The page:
The warning targets the ways Gojo Industries, Purell’s parent company, marketed its popular line of alcohol-based gels, foams and sprays in social media materials, blog posts and frequently asked questions on the product and corporate website. Some of the statements that drew the FDA’s ire outlined in the warning appear to have been removed from Gojo and Purell sites since the FDA sent its letter on Jan. 17.
The FDA called out claims on Purell’s website that the products were proved to “reduce student absenteeism by up to 51%” and another that touted Purell as a solution to germ-infested athletic environments, where it could help to reduce MRSA and VRE by 100 percent.
Elsewhere, the FDA pointed to several instances where the Akron, Ohio-based company hedged with language that acknowledged it was unaware of any testing done on hand sanitizer and Ebola but went on to describe how such viruses are easily killed by alcohol — Purell’s key ingredient — and how groups like the World Health Organization and Centers for Disease Control recommend using alcohol-based hand sanitizers during an outbreak.
Those claims, the FDA wrote, indicate Gojo intended for customers to use its products to eliminate Ebola, flu and other diseases despite there being no studies that prove such antiseptics can produce the results Gojo implied.
Gojo told The Washington Post it took immediate action after receiving the FDA’s letter.
“The letter was related to some of our marketing around PURELL® Hand Sanitizer on GOJO.com and through our social media platforms,” Samantha Williams, a senior spokeswoman for Gojo said in a statement Tuesday. “It is important to emphasize that the FDA letter was not related to the safety or quality of our products, or our manufacturing processes. ”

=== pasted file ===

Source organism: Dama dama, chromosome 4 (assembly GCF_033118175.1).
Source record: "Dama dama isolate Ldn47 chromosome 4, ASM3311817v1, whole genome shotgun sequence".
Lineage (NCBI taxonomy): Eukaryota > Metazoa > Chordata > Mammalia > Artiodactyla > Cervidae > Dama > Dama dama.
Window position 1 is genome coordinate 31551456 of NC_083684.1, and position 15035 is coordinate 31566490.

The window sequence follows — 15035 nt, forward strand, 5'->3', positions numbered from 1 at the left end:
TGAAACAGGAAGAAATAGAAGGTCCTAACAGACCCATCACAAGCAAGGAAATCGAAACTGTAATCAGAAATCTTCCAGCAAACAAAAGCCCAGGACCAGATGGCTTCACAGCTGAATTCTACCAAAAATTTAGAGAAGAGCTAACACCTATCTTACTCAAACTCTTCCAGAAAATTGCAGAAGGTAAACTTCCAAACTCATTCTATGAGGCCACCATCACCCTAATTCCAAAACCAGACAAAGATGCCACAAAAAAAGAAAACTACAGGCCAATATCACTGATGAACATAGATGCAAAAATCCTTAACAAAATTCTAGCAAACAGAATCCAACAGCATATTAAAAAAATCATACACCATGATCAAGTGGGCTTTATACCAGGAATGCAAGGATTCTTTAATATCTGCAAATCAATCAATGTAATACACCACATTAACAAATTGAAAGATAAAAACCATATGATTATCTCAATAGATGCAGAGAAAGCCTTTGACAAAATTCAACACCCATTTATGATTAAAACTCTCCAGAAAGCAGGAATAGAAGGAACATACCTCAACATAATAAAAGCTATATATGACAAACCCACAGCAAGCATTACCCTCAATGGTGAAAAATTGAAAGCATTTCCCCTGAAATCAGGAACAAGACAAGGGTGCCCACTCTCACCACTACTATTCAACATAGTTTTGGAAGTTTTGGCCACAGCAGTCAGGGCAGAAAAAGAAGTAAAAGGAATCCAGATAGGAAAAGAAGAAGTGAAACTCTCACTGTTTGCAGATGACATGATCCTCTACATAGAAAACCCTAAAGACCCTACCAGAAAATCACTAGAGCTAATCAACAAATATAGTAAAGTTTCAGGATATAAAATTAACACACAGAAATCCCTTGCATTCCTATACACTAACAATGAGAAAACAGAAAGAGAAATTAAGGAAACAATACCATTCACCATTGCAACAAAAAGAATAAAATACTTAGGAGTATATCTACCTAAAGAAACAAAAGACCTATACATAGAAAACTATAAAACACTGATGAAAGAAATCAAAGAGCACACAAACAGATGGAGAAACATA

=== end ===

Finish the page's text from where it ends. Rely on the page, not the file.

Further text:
On a sniffle-filled airplane or a sweaty gym, a bottle of hand sanitizer can feel like a blessing. Sales reliably spike during flu seasons, and consumers’ reliance on hand sanitizer appears to be growing: Hand sanitizer was an estimated $2.4 billion market worldwide in 2017, and that figure is expected to more than double by 2024, according to MarketWatch.
Experts caution that while hand sanitizers are highly effective for killing certain germs on contact, consumers should understand the products don’t work miracles.
“These alcohol-based hand sanitizers can provide a level of protection, but just carrying it around in your purse all day and using it is not going to prevent you with coming into contact with people who might be infectious,” said David Dowdy, an associate professor of infectious disease and epidemiology at Johns Hopkins University’s Bloomberg School of Public Health. Dowdy told The Washington Post that people need to consider how they come into contact with those who are infected since hand sanitizer doesn’t provide long-lasting protection.
“If you were touching a shopping cart that someone coughing or sneezing and had the flu had used and you had used hand sanitizer before you touched your nose or mouth, it probably killed the viruses on your hand,” he said. “But, the alcohol evaporates very rapidly, so if five minutes later you touched a light switch in a bathroom that someone before you with the flu had touched, you wouldn’t be protected.”
Dowdy noted when it comes to suggestions that hand sanitizer can be effective against Ebola, hands aren’t the only part of the body people should be concerned about since the virus can be transmitted through any type of secretion from the eyes, nose, mouth or other orifice. While hand sanitizer is typically effective against viruses like cold and flu, Dowdy echoed the FDA’s caution that it’s impossible to say concretely how effective hand sanitizer is against threats like Ebola or coronavirus until its been studied.
“If you’re Purell, you don’t want to be making claims about something that hasn’t been proven,” Dowdy said.